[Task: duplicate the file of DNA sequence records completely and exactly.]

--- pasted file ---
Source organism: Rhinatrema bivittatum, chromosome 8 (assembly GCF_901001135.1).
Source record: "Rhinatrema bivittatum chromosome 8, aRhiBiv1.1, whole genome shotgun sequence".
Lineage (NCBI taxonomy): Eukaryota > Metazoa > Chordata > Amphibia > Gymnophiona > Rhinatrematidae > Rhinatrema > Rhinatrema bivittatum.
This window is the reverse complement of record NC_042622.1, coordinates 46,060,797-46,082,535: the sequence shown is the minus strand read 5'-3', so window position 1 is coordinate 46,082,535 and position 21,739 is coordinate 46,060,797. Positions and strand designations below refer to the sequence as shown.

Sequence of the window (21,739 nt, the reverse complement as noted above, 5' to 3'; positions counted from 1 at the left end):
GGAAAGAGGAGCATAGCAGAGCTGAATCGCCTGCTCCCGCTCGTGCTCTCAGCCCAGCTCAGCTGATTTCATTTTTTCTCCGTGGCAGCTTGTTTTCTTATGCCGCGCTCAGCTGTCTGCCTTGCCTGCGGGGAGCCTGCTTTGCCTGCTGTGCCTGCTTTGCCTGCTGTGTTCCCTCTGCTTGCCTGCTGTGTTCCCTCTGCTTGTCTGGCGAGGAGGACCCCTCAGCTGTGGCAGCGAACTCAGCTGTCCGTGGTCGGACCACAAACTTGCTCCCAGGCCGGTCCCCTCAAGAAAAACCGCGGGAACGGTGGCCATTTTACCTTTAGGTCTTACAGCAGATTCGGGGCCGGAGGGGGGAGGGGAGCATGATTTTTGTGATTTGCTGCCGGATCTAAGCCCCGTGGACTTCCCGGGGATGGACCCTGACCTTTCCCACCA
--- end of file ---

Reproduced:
Source organism: Rhinatrema bivittatum, chromosome 8 (assembly GCF_901001135.1).
Source record: "Rhinatrema bivittatum chromosome 8, aRhiBiv1.1, whole genome shotgun sequence".
Lineage (NCBI taxonomy): Eukaryota > Metazoa > Chordata > Amphibia > Gymnophiona > Rhinatrematidae > Rhinatrema > Rhinatrema bivittatum.
This window is the reverse complement of record NC_042622.1, coordinates 46,060,797-46,082,535: the sequence shown is the minus strand read 5'-3', so window position 1 is coordinate 46,082,535 and position 21,739 is coordinate 46,060,797. Positions and strand designations below refer to the sequence as shown.

Sequence of the window (21,739 nt, the reverse complement as noted above, 5' to 3'; positions counted from 1 at the left end):
GGAAAGAGGAGCATAGCAGAGCTGAATCGCCTGCTCCCGCTCGTGCTCTCAGCCCAGCTCAGCTGATTTCATTTTTTCTCCGTGGCAGCTTGTTTTCTTATGCCGCGCTCAGCTGTCTGCCTTGCCTGCGGGGAGCCTGCTTTGCCTGCTGTGCCTGCTTTGCCTGCTGTGTTCCCTCTGCTTGCCTGCTGTGTTCCCTCTGCTTGTCTGGCGAGGAGGACCCCTCAGCTGTGGCAGCGAACTCAGCTGTCCGTGGTCGGACCACAAACTTGCTCCCAGGCCGGTCCCCTCAAGAAAAACCGCGGGAACGGTGGCCATTTTACCTTTAGGTCTTACAGCAGATTCGGGGCCGGAGGGGGGAGGGGAGCATGATTTTTGTGATTTGCTGCCGGATCTAAGCCCCGTGGACTTCCCGGGGATGGACCCTGACCTTTCCCACCA